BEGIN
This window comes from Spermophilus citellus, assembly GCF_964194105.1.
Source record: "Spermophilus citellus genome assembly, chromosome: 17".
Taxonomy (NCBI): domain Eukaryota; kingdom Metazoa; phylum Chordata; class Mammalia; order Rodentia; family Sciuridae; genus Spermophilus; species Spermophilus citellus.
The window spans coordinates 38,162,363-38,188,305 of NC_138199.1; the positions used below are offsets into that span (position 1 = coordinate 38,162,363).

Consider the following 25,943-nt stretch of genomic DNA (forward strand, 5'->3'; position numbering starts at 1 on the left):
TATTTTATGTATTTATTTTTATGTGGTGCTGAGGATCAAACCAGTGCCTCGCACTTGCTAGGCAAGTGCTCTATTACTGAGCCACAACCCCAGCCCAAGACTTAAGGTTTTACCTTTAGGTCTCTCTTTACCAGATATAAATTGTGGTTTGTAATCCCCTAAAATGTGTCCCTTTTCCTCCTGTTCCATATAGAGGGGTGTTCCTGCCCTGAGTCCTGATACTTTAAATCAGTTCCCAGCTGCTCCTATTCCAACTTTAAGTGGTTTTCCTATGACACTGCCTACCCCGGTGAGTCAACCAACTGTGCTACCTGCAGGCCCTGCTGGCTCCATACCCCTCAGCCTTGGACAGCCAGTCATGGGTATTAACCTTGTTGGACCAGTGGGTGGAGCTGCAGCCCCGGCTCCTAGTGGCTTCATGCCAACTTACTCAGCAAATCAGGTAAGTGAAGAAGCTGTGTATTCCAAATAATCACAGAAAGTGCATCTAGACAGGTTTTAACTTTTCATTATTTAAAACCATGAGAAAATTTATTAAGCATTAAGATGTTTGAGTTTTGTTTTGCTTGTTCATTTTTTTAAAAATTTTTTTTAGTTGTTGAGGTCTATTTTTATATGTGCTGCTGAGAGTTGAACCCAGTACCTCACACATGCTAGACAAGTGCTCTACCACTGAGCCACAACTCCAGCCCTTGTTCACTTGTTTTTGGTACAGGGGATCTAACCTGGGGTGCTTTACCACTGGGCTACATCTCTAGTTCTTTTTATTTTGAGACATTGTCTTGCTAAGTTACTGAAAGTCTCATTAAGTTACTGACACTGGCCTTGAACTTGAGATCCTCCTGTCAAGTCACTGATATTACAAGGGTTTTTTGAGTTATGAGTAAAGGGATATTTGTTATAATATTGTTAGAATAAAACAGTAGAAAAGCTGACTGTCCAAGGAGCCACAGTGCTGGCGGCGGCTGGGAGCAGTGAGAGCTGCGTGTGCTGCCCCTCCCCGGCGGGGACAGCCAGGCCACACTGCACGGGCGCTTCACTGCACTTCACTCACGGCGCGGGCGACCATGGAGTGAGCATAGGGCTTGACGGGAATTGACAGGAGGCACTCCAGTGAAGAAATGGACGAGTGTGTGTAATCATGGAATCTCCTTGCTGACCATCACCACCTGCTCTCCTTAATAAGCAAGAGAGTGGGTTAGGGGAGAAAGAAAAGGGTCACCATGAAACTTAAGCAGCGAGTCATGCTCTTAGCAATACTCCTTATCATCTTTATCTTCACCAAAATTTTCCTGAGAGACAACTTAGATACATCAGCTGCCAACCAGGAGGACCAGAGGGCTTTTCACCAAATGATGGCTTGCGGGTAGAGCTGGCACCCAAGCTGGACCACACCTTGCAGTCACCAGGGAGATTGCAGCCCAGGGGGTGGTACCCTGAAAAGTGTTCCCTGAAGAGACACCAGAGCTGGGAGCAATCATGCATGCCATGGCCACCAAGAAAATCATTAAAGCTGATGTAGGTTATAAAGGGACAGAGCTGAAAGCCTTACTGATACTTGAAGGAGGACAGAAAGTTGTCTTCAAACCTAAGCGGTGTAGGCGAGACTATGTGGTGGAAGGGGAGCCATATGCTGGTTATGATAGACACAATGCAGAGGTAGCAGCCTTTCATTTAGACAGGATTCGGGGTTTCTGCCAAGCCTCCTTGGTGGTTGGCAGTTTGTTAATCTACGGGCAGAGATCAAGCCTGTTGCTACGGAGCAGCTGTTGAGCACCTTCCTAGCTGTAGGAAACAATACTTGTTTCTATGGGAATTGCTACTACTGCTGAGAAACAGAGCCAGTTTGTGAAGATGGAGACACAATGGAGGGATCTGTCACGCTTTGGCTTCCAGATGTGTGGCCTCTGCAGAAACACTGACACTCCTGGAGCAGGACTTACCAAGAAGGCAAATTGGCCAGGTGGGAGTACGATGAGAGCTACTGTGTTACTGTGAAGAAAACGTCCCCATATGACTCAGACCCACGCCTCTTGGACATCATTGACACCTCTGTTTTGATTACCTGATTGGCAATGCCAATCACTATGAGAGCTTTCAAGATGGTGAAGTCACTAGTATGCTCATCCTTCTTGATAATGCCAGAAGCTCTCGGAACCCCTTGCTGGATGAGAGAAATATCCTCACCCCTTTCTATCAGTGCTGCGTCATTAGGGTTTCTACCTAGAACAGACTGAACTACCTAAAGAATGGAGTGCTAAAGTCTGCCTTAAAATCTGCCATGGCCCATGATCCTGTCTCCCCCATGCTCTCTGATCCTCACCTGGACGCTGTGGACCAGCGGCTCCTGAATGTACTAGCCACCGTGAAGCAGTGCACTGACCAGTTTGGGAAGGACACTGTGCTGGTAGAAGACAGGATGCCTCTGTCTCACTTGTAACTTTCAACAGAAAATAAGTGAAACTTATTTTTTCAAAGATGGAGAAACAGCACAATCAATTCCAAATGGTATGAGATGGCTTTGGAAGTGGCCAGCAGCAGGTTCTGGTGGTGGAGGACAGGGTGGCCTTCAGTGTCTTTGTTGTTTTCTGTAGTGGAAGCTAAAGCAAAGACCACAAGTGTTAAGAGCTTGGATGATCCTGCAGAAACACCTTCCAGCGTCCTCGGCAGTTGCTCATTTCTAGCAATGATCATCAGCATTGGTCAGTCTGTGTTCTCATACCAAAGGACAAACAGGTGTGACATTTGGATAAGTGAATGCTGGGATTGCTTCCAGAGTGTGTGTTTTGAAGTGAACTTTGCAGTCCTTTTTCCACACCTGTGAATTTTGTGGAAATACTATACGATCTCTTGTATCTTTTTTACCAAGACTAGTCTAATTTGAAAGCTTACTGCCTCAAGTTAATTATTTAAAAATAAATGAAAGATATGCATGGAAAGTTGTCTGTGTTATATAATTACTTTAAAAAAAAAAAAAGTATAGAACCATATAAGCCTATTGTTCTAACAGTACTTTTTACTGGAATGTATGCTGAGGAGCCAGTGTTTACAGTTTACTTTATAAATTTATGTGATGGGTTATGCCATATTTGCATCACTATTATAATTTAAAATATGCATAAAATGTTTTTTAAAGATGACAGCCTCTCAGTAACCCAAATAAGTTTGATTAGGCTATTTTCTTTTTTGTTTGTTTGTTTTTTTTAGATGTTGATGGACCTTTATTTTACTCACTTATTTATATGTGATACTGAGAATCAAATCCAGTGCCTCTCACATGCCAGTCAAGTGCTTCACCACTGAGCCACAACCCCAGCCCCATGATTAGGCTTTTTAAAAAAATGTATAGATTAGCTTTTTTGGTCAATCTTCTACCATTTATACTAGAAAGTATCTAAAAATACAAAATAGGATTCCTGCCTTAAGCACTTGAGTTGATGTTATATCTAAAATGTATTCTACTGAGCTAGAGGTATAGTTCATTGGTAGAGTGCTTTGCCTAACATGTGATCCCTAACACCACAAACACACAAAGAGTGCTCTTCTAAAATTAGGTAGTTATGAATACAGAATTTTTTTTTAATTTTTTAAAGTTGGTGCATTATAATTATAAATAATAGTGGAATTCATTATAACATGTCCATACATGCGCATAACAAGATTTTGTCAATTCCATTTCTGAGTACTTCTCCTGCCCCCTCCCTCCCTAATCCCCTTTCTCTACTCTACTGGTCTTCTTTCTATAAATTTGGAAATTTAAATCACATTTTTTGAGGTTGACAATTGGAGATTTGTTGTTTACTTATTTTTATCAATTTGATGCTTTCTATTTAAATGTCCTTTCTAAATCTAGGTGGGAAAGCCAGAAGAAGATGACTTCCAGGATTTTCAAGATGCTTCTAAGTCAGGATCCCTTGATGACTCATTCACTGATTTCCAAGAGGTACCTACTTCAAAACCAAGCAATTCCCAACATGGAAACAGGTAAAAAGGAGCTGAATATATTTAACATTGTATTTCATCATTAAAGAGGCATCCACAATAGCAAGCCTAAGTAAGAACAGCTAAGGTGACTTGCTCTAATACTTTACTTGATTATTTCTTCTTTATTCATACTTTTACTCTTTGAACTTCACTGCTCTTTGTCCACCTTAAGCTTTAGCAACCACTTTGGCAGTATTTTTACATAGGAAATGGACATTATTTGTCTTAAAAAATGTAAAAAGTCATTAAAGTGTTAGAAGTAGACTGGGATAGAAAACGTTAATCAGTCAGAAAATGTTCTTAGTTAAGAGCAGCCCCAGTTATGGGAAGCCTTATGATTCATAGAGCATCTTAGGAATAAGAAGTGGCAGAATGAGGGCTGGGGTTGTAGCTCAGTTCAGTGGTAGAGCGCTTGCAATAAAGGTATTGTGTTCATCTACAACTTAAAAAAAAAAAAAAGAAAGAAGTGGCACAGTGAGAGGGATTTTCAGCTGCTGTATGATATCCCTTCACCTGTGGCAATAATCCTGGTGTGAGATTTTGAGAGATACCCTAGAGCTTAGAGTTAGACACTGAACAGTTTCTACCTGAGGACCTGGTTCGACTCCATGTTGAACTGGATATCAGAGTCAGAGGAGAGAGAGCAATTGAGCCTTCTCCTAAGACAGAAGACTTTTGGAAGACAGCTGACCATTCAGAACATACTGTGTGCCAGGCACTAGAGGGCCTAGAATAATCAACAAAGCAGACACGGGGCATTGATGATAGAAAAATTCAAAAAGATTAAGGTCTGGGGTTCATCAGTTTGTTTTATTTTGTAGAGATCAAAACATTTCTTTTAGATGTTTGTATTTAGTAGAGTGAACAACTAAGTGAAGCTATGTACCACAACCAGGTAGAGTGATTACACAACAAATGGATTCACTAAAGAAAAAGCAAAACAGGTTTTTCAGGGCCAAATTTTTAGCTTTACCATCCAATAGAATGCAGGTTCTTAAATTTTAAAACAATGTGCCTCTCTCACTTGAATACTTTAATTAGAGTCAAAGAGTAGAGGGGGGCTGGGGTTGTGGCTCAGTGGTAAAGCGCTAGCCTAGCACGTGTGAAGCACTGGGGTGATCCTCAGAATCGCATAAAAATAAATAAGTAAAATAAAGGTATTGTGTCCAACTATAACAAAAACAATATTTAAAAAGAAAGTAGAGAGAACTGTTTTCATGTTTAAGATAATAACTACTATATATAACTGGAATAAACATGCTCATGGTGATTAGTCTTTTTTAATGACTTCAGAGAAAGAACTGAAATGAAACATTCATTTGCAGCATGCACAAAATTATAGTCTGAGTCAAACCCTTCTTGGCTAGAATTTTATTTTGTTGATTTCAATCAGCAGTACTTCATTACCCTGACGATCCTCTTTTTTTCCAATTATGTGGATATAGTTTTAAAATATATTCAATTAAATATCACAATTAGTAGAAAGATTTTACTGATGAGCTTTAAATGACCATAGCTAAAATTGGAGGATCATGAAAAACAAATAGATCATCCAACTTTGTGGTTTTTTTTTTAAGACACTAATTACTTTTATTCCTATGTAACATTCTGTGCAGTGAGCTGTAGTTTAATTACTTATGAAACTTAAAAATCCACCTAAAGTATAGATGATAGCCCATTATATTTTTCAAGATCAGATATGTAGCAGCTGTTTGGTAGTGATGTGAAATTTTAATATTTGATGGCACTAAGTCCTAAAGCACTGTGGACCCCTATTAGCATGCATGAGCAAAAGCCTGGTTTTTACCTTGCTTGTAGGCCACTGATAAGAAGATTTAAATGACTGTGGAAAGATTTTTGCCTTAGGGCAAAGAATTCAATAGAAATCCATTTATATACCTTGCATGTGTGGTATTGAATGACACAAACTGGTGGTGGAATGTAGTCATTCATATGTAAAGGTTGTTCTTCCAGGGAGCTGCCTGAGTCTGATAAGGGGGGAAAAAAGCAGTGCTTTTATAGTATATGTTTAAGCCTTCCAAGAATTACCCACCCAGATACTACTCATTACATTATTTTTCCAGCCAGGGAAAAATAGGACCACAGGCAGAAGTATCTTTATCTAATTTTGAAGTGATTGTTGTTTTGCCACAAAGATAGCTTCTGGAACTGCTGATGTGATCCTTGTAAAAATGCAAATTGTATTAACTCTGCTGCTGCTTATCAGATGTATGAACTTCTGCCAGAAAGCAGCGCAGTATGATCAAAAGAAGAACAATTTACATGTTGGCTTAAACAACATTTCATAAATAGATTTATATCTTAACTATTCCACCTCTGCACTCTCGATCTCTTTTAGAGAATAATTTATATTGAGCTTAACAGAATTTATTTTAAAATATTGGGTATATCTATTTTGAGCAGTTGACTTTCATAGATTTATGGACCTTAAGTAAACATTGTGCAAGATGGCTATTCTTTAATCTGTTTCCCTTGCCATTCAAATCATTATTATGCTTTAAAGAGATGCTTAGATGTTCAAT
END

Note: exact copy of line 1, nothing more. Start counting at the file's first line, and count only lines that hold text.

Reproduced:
This window comes from Spermophilus citellus, assembly GCF_964194105.1.